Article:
Glad you didn’t “bite”

    • The best thing I learned from Zinn is to clean my chain nearly every ride. I’m not sure if this prevents the chain from stretching, but it certainly does wonders for the rest of the drivetrain.

  7. What perfect timing for me to read this!

    Last night, literally, we had our monthly bike club meeting and the guest speaker was a former mechanic for the HTC-Highroad pro cycling team. He now owns a pair of bike shops and one of the discussions was chains.

    He said yes – the standard wear mileage given for chains is 800-1000. But he said it can vary, depending on riding styles. According to him what wears chains out more than anything is shifting. He’s seen chains wear out at 600 miles and he’s seen the same quality chain last for 5,000 miles.

    I told him I had over 2,500 miles on the Unfat’s chain and at last check (around 2,350) it was still in great shape. He said that’s one of cycling’s dirty little secrets:

    A lot of the lower end products outlast the higher end more expensive ones. He said chains on entry level road bikes as well as shifters and brakes like Sora and Tiagra level (speaking Shimano) are built to not be smooth and fast, but to last. They are tanks.

    He said when you get to higher end chains and shifters and brakes, the in-ride quality goes WAY up, but the long-lasting quality goes down. He said the recreational rider should never get sucked into buying higher priced chains or cables or shifters — he said ask yourself “Do I want to go faster or have my stuff last longer?”

    He said prices for chains can run anywhere from around $50 to over $200. He said the $50 chains will usually give you 2,000 or more average use miles even though the quote will be 800-1000, which is the max for the higher end chains. He said definitely compare LBS’s because they will differ in price.

    He did confirm that keeping your chain in good shape will same you money in the run because – yes – a stretched chain will ruin a cassette and then you end up sending way more money than if you had simply replaced the chain.

    He did not discuss spokes.

  8. Thanks all for the comments – there’s plenty of food for thought here. Rather than drop $70 plus labor on a chain every 4-6 months, I think I’ll buy a $15 chain tool and learn to do this myself. I’m seeing chains online for as little as $20, so this doesn’t appear to be as costly as my LBS would like it to be.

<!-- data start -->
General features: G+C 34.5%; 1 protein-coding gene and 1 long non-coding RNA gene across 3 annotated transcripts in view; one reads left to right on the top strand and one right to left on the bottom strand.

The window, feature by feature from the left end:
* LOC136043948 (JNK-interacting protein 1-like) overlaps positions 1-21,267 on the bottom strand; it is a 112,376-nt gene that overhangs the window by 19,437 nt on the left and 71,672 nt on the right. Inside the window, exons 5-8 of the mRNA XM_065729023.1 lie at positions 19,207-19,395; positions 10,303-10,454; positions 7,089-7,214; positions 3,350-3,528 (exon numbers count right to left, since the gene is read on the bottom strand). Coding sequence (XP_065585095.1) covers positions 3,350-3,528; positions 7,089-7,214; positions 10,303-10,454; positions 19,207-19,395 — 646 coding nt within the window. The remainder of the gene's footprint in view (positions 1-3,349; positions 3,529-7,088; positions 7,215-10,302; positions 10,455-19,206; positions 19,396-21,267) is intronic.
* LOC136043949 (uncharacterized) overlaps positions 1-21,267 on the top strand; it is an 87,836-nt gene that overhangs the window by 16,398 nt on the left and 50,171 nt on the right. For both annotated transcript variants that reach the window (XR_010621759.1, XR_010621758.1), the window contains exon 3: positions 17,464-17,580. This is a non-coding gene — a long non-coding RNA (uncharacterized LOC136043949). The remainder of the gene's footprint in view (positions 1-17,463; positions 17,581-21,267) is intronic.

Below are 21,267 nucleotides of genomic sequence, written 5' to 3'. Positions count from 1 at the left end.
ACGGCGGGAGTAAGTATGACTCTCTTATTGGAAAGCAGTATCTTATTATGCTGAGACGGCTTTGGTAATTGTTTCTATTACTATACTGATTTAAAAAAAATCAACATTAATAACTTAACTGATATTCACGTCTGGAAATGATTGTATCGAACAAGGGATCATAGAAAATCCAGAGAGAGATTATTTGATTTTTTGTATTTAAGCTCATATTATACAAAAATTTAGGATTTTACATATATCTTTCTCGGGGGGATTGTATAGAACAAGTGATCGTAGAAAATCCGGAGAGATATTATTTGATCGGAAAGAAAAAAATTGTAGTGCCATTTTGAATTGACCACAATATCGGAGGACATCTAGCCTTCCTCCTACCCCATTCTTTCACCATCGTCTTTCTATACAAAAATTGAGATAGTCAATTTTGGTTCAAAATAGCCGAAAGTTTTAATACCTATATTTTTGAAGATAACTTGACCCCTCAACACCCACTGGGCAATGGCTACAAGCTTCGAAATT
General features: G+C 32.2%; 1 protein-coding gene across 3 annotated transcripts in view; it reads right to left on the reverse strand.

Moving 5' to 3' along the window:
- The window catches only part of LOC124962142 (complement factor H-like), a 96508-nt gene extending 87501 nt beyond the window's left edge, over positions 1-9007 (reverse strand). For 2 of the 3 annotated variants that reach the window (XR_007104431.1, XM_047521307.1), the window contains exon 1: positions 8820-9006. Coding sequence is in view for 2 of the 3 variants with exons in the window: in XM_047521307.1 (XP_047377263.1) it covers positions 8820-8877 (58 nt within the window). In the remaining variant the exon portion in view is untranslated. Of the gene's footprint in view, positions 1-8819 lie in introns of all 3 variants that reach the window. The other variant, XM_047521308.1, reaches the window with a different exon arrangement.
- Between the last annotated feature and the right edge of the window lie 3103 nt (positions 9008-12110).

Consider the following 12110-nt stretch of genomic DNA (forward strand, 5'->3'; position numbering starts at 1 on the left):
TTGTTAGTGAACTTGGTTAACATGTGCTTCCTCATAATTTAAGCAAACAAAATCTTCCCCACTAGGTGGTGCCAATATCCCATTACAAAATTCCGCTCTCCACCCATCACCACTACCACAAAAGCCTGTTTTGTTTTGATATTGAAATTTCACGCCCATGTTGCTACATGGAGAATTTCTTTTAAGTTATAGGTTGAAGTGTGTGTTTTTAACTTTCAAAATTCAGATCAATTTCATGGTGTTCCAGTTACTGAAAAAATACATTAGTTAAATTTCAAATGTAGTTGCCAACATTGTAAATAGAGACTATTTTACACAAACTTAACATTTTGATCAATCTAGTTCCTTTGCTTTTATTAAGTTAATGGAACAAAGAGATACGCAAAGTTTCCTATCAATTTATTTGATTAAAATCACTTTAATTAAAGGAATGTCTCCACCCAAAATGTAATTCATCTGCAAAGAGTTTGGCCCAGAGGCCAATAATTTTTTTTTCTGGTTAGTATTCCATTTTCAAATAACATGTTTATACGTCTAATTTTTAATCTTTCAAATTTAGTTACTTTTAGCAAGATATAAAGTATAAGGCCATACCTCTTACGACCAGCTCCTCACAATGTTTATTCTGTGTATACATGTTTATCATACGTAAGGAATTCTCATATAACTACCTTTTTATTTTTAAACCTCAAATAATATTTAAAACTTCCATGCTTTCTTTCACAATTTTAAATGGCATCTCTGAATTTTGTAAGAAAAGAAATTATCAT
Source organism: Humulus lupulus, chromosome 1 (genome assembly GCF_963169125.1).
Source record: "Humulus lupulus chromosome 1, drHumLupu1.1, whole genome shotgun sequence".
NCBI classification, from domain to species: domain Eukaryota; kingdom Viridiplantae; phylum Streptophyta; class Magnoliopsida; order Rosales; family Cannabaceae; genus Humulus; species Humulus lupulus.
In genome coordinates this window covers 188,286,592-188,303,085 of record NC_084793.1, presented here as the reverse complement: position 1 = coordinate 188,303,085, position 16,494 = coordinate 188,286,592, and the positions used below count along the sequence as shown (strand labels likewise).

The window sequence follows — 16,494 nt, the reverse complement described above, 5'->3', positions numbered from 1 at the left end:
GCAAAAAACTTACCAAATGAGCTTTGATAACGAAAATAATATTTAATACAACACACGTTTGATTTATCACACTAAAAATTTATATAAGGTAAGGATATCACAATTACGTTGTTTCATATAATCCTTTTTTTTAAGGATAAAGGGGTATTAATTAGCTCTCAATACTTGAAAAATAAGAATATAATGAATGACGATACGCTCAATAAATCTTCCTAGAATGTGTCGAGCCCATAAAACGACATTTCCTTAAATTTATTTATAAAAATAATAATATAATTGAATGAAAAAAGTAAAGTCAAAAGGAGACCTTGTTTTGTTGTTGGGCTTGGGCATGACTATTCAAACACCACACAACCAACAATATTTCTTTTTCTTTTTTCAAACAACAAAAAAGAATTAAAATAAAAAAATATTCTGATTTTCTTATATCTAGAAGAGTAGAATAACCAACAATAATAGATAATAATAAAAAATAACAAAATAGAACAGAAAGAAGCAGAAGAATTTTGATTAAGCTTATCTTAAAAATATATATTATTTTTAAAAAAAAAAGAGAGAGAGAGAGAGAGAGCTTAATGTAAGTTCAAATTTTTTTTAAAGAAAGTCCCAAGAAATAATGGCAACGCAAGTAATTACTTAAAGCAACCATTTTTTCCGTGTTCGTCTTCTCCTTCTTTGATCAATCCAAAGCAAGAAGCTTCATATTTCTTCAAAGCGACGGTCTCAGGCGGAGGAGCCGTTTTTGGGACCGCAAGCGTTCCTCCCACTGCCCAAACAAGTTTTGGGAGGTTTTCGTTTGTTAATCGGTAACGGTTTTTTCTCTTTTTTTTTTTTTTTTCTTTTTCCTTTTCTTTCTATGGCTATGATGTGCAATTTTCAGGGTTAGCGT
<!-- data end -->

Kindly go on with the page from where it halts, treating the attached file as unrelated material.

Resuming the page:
• I think that learning to change it yourself is a good idea especially considering the length of rides you are doing and your ambition to do longer ones. Knowing how perform a variety of routine mechanical tasks including working on a chain would be very handy if something goes wrong when you’re a hundred miles away from home. A small chain tool travels with me everywhere I cycle.

  9. I agree with everyone else, you need a new LBS… Actually you need an LFBS, local FRIENDLY bike shop!
    I have an Ultegra chain which is quite slim, it has to be for a 10 speed block. I have done over 1000 miles on it.. I checked it after reading your post and no sign of wear yet.. I do about 600 miles a month so I would get through about one chain a month on his calculations
    you do need to check the width of chain you buy and get one to suit your block or it will rub against its neighbouring cogs and the noise will drive you crazy !!

    • I’m with you. Of course, it does require a small investment in a few tools. I’ve got my spoke wrench and sitting the bike on a rack is a poor-man’s truing stand. I still need to get a chain tool, though.

  10. You also need an inexpensive casette tool and chain whip since most of the spokes you’ll break will be on the drive side and you’ll need to pull the casette off. Very easy.

  11. This article got me worried about my chain, so I took it to my bike shop here. The guy said I had another 1000 km or so in it and that it should last 6000 km in total, give or take.

    There sure is a wide range of opinion out there!

  12. Pingback: Adventures With Chains | There And Back Again

Leave a Reply

Fill in your details below or click an icon to log in:

WordPress.com Logo

You are commenting using your WordPress.com account. Log Out /  Change )

Google+ photo

You are commenting using your Google+ account. Log Out /  Change )

Twitter picture

You are commenting using your Twitter account. Log Out /  Change )

Facebook photo

You are commenting using your Facebook account. Log Out /  Change )


Connecting to %s